The solution is to delay the leisure centre

With the funding gap they face, the Council’s (or is it Taylor Wimpey’s?) report does not recommend raising unsecure funding, as it would reduce the profit margin and the viability of the scheme. Therefore the only possibility is to adjust the plans.

For phase 1, the only options is to amend either block 1 (the leisure centre and the 32 storey-tower) or block 5 (mainly affordable housing) or block 6 (a mix of new build council housing and private housing).

Fortunately, the Council refused to move (further – as phase 1 is already 2 years late) the delivery of Council houses replacement. However, reworking on a less “ambitious” scheme is currently not in discussion, and therefore Taylor Wimpey suggested to sacrifice the leisure centre. It must be highlighted that  the early provision of a new leisure and community centre (LCC) with library, children’s centre and nursery was one of the Council requirement at bid stage, therefore Taylor Wimpey knew that it was important when they applied. Therefore it should be considered already that there is now a consequent breach in the initial bid.

“New” phase 1 concentrating on re-housing Council tenants

The report provided  by the Director of housing suggests the following:

1- Delay block 1 (which includes the 32-storey tower and the leisure centre) by 4 years.
Knowing that it is already 2 years late according to the summary of the bid submitted to Wandsworth Council by Taylor Wimpey, it means that the delivery should be at least 6 years late. This is a bad news for the leisure centre which, according to the Council’s leaflets, was the jewel of the scheme, but it is a good news as it offers more possibilities to amend the masterplan (and go back to the original consultation in 2013).

2- Build the rest of phase 1:
Block 5: three buildings referred to as 5A (14 storeys – 65 shared ownership accommodation), 5B (6 storeys – shared equity and social rented accommodation for decant) and 5C (12 storeys – shared equity and social rented accommodation for decant)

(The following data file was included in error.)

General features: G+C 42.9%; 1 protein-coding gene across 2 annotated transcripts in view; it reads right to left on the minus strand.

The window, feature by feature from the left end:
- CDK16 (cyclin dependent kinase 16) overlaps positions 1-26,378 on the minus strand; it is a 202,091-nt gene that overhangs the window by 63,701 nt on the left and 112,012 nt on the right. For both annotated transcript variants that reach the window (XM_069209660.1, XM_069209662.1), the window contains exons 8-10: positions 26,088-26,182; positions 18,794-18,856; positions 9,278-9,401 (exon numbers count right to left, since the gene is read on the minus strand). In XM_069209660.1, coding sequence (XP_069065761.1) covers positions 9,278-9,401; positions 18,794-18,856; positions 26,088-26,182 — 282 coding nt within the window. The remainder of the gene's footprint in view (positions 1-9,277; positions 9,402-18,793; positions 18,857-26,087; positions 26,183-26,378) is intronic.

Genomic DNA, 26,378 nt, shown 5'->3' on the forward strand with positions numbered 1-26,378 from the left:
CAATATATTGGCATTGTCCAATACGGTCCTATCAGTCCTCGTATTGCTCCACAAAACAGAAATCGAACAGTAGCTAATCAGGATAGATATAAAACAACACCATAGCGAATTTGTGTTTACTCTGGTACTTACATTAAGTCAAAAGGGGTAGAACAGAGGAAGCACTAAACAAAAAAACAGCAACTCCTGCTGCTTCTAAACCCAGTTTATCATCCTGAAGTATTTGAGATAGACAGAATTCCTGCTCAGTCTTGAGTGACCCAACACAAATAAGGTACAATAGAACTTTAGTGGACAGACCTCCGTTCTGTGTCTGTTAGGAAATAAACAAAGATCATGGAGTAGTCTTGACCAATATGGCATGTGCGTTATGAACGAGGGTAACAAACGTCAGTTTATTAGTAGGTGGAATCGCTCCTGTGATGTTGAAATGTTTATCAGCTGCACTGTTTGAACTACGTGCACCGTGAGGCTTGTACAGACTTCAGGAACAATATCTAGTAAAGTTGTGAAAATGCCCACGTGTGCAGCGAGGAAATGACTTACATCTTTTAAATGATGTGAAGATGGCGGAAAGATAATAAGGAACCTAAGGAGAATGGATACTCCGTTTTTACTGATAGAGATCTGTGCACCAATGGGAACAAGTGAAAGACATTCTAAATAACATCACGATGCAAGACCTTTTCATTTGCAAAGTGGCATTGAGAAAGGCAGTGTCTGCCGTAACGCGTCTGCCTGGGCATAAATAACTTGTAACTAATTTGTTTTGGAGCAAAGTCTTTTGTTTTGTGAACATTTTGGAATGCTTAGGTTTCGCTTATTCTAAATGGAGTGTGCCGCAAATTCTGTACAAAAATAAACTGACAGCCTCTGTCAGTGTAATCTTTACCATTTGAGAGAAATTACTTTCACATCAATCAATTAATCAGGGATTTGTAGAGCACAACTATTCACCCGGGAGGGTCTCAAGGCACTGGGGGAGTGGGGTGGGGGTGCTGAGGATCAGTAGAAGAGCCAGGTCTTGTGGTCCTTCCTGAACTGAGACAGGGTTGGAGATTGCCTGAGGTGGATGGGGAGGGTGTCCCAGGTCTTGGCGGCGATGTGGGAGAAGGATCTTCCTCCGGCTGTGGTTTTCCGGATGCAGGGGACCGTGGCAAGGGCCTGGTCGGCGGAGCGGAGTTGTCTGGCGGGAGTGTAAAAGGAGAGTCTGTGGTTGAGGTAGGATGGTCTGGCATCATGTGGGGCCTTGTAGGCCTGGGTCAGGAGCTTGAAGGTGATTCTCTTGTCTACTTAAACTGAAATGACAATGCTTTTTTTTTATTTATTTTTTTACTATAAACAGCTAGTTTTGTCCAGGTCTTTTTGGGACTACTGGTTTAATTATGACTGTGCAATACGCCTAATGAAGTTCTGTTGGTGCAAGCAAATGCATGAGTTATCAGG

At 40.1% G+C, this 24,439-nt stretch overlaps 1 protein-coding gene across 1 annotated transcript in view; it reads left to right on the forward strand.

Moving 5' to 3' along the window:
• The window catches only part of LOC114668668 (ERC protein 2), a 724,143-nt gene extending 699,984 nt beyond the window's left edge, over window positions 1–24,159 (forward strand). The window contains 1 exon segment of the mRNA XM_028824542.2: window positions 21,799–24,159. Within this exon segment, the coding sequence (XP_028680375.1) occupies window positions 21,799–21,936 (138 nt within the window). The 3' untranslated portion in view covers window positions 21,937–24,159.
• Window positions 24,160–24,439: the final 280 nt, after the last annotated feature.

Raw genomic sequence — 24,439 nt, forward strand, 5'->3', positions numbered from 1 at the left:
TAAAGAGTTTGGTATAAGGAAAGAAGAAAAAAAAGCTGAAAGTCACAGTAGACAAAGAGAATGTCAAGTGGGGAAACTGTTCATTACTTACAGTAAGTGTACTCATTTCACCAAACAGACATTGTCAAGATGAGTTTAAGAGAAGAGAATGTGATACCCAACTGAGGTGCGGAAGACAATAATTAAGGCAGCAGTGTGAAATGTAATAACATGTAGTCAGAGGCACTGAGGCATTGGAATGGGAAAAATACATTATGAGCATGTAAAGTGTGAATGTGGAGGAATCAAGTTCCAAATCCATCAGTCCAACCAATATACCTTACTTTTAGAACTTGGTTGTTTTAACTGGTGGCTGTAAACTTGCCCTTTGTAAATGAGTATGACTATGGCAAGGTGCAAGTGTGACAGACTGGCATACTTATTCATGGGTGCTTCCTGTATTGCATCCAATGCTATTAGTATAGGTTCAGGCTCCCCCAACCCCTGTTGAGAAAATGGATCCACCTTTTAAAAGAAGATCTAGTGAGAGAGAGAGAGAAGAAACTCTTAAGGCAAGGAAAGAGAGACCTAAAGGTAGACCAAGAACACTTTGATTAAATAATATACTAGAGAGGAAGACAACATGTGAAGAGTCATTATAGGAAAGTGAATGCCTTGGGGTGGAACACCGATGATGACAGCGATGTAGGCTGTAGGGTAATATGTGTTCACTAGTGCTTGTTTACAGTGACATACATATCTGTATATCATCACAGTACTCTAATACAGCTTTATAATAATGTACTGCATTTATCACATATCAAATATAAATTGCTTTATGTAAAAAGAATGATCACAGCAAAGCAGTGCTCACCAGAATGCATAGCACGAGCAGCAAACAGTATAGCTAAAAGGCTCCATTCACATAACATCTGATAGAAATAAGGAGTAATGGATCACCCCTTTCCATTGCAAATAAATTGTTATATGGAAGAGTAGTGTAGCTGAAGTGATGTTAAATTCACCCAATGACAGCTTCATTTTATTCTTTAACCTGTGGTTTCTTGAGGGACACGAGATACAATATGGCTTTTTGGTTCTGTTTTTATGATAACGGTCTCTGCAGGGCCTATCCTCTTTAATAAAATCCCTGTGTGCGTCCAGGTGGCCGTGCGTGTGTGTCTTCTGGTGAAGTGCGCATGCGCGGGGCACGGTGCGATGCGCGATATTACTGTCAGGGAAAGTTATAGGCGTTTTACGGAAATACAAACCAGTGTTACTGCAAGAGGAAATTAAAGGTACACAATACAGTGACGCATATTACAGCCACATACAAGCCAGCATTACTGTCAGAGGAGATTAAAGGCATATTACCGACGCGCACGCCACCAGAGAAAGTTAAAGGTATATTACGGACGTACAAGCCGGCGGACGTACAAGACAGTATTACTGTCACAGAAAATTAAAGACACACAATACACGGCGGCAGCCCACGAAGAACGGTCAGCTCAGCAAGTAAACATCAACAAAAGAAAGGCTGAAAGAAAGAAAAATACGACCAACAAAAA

Block 6: 8-storey building with a mixed tenure of 127 units, providing 54 social rent, 9 shared equity and 64 private homes

The report highlight that the construction of Block 6 is still dependent on equity increase from Council and Taylor Wimpey as  it requires significant CPO related cost (however, Block 6 is replacing the Battersea Baptist Church which should be relocated in phase 0 by end of 2021).

3- Build Block 4, originally part of phase 3
Block 4 (a 19-storey tower) is currently only at the outline phase. It was linked with block 3, but Taylor Wimpey is confident that the proposal will be simply rubber stamped by the Council and design work has already started!

Additional provision of more than 100 Council houses within the existing scheme

The Council has decided to acquire Block 5a, which means that the 65 shared ownership could now be converted into social rent and Council leasehold units to re-house residents of Penge House.

Moreover, the report also notes that the Council has already provisionally agreed to acquire an additional 35 units in the shared ownership accommodations of block 10 (start on site in October 2023 and complete in April 2026). By contract, the maximum number of shared ownership units that the Council should be able to acquire is 100. However, it was agreed that the Council could secure an additional 15 units in this same block (page 12 par69&70 of paper No. 21-46).

It appears that this additional amount of social housing was needed to facilitate the decant of Penge House, Scholey House, Kiloh Court, Jackson House (for block 5) and Inkster House residents (for block 10).

There are arrangements within the agreement with [Taylor Wimpey] to give the Council the ability to “acquire” 100 shared ownership units and 100 affordable rent units. In this context, “acquire” means the ability to require [Taylor Wimpey] to construct the units as Council properties at the Council’s expense.(page 8-par44 of paper No. 21-46).

Delay, delay… and probably more to come